Comfort Inn & Suites
1748 Capilano Road
North Vancouver, BC V7P 3B4
Phone: (604) 988-3181
Fax: (604) 904-2755
The Royal Hudson Steam Train was, until recently, the only antique steam engine in regular service in North America. It is currently on display in Squamish while the broiler receives repairs. The operators are working on the repairs of Royal Hudson to bring it up on tracks. Until then, come by to gaze at it as it is open for people to come and visit till it's back in service.
Connecting the main city to North and West Vancouver, the hulking Lions Gate Bridge is as much, a distinctive city landmark as it is an important link to the other cities. Completed in 1938, the suspension bridge passes over the Burrard Inlet, and was a landmark achievement of its time. With the picturesque Coastal Mountains as a backdrop, the bridge's location is a visual delight and has resulted in numerous appearances in popular media and movies. Needless to say, it ranks among some of the most photographed landmarks in the city and has become an icon associated with Vancouver. Owing to its historic significance the impact it had on the city's transportation system, the bridge was designated as a National Historic Landmark in 2005.
Although it's safe, you will want to grip the rope as you step out on to the creaky wooden planks of Capilano Suspension Bridge, which provides a look at the glorious Capilano River raging 230 feet (70 meters) below. This popular attraction, situated at the park of the same name, isn't recommended for those who fear heights. Ten minutes from Downtown, the attraction includes a restaurant, post and gift shop and offers guided tours as well. All the park attractions are included in the admission price.
Famous for the thrilling and one of the oldest attractions of North Vancouver called the Capilano Suspension Bridge, the park also features other attractions. These include the 'Treetops Adventure' where you can walk across from one Douglas fir tree to another on bridges and walkways that are attached to tree trunks 30 meter (98.43 feet) above the rain-forest floor. For those enthused with regional folk-art, the cluster of totem poles made by First Nation people is located inside the remote section of the park. The carvings on the trees are breathtaking and according to popular belief, the intricate carvings offer stories of their own.
Spending the day touring around Stanley Park is bound to work up appetites. Built on the historic park's lookout, this popular and long-standing café offers incredible views of the city, mountains and ocean. It also houses a gift shop and patio dining. Seafood is a highlight on the menu. The brunch menu offers fresh fruit salads and light pasta dishes. Host your private events here with the beautiful view and create wonderful memories. Call for open hours as they are seasonal.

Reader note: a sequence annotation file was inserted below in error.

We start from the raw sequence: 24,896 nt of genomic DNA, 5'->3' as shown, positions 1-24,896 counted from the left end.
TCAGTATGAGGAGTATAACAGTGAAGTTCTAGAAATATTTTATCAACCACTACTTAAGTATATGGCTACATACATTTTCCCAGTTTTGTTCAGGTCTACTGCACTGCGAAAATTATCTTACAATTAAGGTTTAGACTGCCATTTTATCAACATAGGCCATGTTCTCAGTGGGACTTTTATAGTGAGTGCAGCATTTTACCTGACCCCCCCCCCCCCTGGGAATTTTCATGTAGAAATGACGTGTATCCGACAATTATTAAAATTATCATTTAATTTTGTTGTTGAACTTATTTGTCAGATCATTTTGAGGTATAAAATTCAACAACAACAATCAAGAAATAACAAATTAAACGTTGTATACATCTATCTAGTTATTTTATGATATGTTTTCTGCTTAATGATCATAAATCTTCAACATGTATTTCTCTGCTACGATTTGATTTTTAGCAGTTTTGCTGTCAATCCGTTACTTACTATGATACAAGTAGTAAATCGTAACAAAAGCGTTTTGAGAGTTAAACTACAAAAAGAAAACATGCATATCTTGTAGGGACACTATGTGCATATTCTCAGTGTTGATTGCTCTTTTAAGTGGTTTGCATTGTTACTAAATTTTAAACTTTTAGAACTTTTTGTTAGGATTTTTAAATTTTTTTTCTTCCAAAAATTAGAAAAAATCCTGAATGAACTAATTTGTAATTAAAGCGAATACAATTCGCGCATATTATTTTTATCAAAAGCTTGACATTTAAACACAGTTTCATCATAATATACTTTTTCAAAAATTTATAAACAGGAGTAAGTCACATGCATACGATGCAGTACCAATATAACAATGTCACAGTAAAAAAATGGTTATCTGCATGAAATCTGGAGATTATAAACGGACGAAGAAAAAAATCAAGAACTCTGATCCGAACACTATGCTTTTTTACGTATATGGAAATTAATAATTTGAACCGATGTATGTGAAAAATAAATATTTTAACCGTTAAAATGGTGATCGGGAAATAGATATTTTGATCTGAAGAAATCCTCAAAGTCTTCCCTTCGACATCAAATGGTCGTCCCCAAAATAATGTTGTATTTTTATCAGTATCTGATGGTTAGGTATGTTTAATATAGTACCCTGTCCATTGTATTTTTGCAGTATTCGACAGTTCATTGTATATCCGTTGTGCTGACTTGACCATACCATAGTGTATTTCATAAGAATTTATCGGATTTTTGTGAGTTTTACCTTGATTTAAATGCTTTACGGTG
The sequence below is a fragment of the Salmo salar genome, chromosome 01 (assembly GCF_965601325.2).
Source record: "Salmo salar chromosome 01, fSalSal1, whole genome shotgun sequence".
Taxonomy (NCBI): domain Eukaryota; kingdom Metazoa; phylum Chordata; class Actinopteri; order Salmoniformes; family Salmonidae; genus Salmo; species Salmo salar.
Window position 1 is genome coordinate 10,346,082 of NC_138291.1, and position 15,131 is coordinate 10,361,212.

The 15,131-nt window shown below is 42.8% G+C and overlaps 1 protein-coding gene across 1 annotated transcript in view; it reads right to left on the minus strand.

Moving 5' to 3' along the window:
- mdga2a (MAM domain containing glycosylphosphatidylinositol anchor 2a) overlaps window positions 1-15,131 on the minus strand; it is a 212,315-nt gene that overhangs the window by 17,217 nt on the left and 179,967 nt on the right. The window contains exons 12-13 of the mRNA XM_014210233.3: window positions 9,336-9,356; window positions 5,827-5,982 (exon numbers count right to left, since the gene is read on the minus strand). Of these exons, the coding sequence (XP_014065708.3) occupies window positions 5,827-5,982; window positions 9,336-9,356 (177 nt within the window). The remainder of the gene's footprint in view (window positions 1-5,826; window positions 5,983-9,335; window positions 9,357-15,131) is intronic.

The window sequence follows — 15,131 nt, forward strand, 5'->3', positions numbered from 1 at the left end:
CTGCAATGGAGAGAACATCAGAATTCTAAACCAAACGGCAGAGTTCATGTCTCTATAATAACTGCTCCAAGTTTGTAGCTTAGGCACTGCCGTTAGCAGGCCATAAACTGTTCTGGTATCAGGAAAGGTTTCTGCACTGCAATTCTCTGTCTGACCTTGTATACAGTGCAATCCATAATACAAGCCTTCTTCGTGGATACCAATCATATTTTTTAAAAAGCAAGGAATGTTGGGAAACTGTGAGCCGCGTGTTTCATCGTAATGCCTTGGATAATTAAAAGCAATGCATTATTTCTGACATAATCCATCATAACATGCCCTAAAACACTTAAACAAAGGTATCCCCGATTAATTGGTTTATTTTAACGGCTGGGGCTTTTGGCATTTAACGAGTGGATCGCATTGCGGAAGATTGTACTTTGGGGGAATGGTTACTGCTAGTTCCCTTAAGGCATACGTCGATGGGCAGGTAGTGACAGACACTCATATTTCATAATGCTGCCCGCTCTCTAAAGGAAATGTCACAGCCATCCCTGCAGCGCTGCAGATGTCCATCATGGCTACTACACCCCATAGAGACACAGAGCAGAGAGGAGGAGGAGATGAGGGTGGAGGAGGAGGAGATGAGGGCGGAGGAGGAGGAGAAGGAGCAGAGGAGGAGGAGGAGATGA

This lovely sculpture by Elek Imredy is that of a girl who has donned a wet suit and is staring at the nearby ocean. It has been compared to the Little Mermaid statue in Copenhagen, and certainly is a popular installation at the Stanley Park.
Brockton Point is located at the far eastern side of Stanley Park and is a scenic peninsula. Here, you can explore attractions like Brockton Point Lighthouse or enjoy the view of North Vancouver.
Vancouver Aquarium, officially known as Vancouver Aquarium Marine Science Centre, is one of the largest in North America. Inside you'll find more than 8000 aquatic animals, hailing from as far away as the Arctic and the Amazon. The Pacific Canada Pavilion contains a living exhibit that interprets issues facing marine life of the Georgia Strait. The main attractions, however, are the orca, beluga and dolphin shows. Come here and spend a full day with your family gazing at unseen beauties of the hidden world of the water-kingdom.
This seasonal Native American attraction is located in the expansive Stanley Park. Each summer, Aboriginals from throughout British Columbia gather together to build the Klahowya Village. More so a symbolic event rather than an actual village, the site aims to create an authentic aboriginal experience for visitors. From the artisan marketplace, to cultural performances, workshops and storytelling, the village is a must visit to gain a new perspective on British Columbia natives.
See, touch, and admire exotic and domestic birds, reptiles, rabbits, goats, cows, ponies, donkeys, sheep, pigs, guinea pigs and chickens. Located across from Stanley Park's Rainforest Train, the farmyard is an interesting and inexpensive experience for people of all ages. Kids can approach, pet and feed baby goats and other small animals. Watch your shoelaces though, the little animals seem to enjoy chewing them. Children's Farmyard is also used for important conservation and education purposes.
Brace yourself to be dazzled during a winter visit to Stanley Park. The miniature train at the local park offers 10-minute rides for kids that stretch a little over a mile. The expedition is even more special during the Christmas season. Popular carols form the perfect background score to a trip aboard the train. It takes you through the woods that beam with over two million lights. Proceeds of the ride go to Professional Fire Fighters' Burn Fund. Sip on hot chocolate or snack on roasted peanuts and take in the magical aura and festive cheer.
Attractions abound in this massive open space, a veritable rain forest within a metropolis. To name a few, the park is home to the Children's Farmyard, Miniature Railway, tennis courts, beaches, children's water park, heated ocean-side swimming pool, the Theater Under the Stars, the Vancouver Aquarium and the 10.5-kilometer (seven-mile) perimeter Seawall, which is packed with joggers and walkers. Once a military reserve, the park became one of the city's premier attractions by action of the city's first council.